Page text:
Ashes, Ashes We All Fall Down

ashes

Photo: Pixabay via Creative Commons

Seven years ago I lit a matched and burned down my house. After spending more than a decade using the tools, materials, and skills given to me by those who had gone before me and had built the homes in which I’d passed so many of my early cold, dark nights, I had my own shelter. My own home into which I could invite in a stranger, serve a meal, offer a warm bed and meaningful conversation. I’d redecorated over the years, changed the paint colors and my design styles. But the foundation, the walls, the structure of the house never changed.

Eventually, however, I started to feel the chill of the spectres who’d moved in along with me. I could hear their howling late in the night when I was alone. I began to always carry with me this deep, nagging feeling that in the darkest bowels of my home the foundation was crumbling. My unwelcome guests would whisper to me of rot in the walls, decay under the floor boards. As much as I would pretend I couldn’t hear them – what rational adult believes in ghosts, after all? – their hissing voices embedded themselves in my mind.

When I would visit the others in the neighborhood, hoping desperately to feel the firm ground of their homes under my feet and be reminded that mine were made of the same sturdy stuff, I began to hear the moans and whispers of their hauntings as well. When I would ask if my friends knew where the ghosts came from, they would either assure me that there was nothing there or refer to the spectres as old friends who really meant no harm.

Eventually, I broke. The haunting guests were screaming in my ears; there was no rest inside those walls. I could hear the roof caving in above me, feel the shaking under my feet as I walked across my floor. My home was cursed. Every nail, every fixture, every hour constructing the edifice had been spent in futility. So I stepped outside, lit a match, tossed it over my shoulder, and watched it burn.

Every day since then I’ve sat in the ashes of the place I used to lay my head. I haven’t known where to go from here. I’ve been waiting for someone to show up with a new load of lumber and blueprints so I can start to rebuild. Without a home I am shivering and scared, alone and exposed. I have wanted someone to tell me what the new home should look like, how to keep it demon-proof and in general better than the home I’d built before. No one has come.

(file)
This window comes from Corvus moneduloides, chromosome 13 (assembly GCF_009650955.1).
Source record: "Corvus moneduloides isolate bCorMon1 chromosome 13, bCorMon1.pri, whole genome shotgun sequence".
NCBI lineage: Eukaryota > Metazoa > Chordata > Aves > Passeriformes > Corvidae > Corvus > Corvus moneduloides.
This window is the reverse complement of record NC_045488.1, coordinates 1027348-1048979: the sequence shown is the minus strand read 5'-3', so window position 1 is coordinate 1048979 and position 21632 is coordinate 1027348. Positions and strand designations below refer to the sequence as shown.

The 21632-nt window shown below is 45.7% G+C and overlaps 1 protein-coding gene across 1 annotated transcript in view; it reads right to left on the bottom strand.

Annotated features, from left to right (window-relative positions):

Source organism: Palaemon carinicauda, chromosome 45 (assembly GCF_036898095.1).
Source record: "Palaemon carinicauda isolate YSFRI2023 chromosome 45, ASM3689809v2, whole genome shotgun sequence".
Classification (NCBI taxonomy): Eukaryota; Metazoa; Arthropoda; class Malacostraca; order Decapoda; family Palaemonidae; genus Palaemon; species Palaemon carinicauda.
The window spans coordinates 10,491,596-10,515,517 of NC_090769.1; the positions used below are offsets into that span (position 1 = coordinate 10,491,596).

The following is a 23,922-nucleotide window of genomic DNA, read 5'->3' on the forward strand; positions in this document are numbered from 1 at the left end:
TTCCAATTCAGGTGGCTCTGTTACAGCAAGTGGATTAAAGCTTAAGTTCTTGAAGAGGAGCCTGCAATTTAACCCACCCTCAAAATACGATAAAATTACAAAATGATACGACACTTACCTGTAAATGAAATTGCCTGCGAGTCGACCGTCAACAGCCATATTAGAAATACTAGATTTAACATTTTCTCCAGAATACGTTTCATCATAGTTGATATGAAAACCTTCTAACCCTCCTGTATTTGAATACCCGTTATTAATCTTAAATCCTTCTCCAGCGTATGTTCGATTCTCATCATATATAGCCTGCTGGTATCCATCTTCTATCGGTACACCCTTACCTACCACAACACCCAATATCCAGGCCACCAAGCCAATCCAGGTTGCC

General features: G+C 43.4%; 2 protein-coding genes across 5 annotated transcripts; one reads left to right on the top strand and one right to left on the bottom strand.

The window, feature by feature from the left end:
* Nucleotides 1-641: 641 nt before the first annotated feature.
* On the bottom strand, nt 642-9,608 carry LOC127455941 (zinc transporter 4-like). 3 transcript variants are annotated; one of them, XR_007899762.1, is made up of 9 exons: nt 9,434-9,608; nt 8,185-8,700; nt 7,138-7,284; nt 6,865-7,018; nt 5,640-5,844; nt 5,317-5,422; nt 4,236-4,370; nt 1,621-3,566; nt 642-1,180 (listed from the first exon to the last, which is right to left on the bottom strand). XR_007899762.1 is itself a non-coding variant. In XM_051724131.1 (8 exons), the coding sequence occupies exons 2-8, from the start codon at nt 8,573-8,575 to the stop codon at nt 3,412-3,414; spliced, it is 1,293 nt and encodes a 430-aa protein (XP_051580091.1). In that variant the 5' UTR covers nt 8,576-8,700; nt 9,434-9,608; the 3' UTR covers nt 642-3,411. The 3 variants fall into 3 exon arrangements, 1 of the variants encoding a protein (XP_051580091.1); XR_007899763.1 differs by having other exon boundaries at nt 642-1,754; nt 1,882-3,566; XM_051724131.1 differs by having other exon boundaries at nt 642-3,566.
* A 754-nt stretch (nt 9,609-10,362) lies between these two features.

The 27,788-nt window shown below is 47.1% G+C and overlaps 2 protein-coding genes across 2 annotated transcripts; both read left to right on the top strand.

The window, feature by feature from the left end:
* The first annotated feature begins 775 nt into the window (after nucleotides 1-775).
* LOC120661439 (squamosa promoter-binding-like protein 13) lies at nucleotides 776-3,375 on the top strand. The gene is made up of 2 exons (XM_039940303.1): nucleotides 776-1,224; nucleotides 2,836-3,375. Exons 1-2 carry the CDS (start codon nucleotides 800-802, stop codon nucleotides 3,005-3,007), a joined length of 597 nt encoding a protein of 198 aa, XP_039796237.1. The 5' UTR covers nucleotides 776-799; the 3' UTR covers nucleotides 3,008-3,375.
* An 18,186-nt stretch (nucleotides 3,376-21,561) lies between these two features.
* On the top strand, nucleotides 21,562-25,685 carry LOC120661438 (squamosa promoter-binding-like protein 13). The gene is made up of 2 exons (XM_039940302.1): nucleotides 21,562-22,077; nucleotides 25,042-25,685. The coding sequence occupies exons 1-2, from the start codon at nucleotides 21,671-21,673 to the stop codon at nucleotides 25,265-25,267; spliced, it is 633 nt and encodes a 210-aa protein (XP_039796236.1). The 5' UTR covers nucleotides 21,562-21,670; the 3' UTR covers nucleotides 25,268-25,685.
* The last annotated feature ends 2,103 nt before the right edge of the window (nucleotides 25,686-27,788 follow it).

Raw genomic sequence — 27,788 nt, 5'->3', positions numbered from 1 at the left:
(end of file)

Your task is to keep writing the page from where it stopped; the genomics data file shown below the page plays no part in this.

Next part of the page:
Then a few months ago, I met a man who wandered into my pile of ash. He walked slowly through the rubble, and I thought maybe he would be the one to help me rebuild. As I watched him striding over the remains of my old life, he would occasionally lean down, hands still in his pockets, and blow some of the ash away. He’d look over his shoulder at me, and without saying a word, tilt his head in a slight nod to draw my attention to the glimmer of color and light he’d unearthed. Once he had done this three or four times, I warily arose and began to investigate. There were gems shining up at me, beautifully deep in color and reflecting a light that seemed to emanate from within the stone. One by one I picked them up and put them in my pockets, thinking that maybe I could use the gems to pay for my new home.

Until he finally turned and spoke to me. He told me that there would be no new home, no house to build up around myself to keep me safe and warm. These stones were the only things of any value that had ever existed in that pile of wood and plaster. If I saw only their potential to obtain new wood and plaster, I would eventually be torching that home as well. Or I could follow him away from the neighborhood, along a road with plenty of temporary shelters but no place of permanence. If I were to take this road, the journey would be the point and I would begin by learning the value of the gems in and of themselves.

It’s terrifying, to choose to destroy everything that’s kept you protected and secure. It left me paralyzed, surrounded by the charred remains of a faith that no longer made sense. I hoped once the deconstruction dust settled I would find a way to rebuild a new system of faith that would be better and stronger. It turns out, I don’t think I believe in such a system anymore. But I do believe in jewels of great value, precious truths that are worth all their cost. Not because they procure certainty or permanence in my faith, but because they reflect back to me the truth, the beauty, the love, the mercy that is the essence of the One this faith is ultimately about. So we will set out on a long walk to I’m not sure where, gems in my pocket, pen in hand, and faithful guides and companions to walk along the way.

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4 Comments

  1. Adiel said,

    April 16, 2015 at 8:30 am

    This made me sigh deeply internally. A happy sigh, an understanding sigh, a hopeful sigh. Good riddance to your old flimsy house. Hello to the wild and beautiful path you walk with Him.

  2. May 2, 2015 at 10:05 pm

    […] I described as a desert in my twenties transformed into an ash heap in my thirties. I have no more Cornerstone to run home to. My spiritual community is full of the […]

  3. May 23, 2016 at 2:47 pm

    […] forward a few months from that shattering trip, and this year’s grief has centered on the death of god. More specifically, the death of the ideas and constructs I’ve built up to define god. Peter […]


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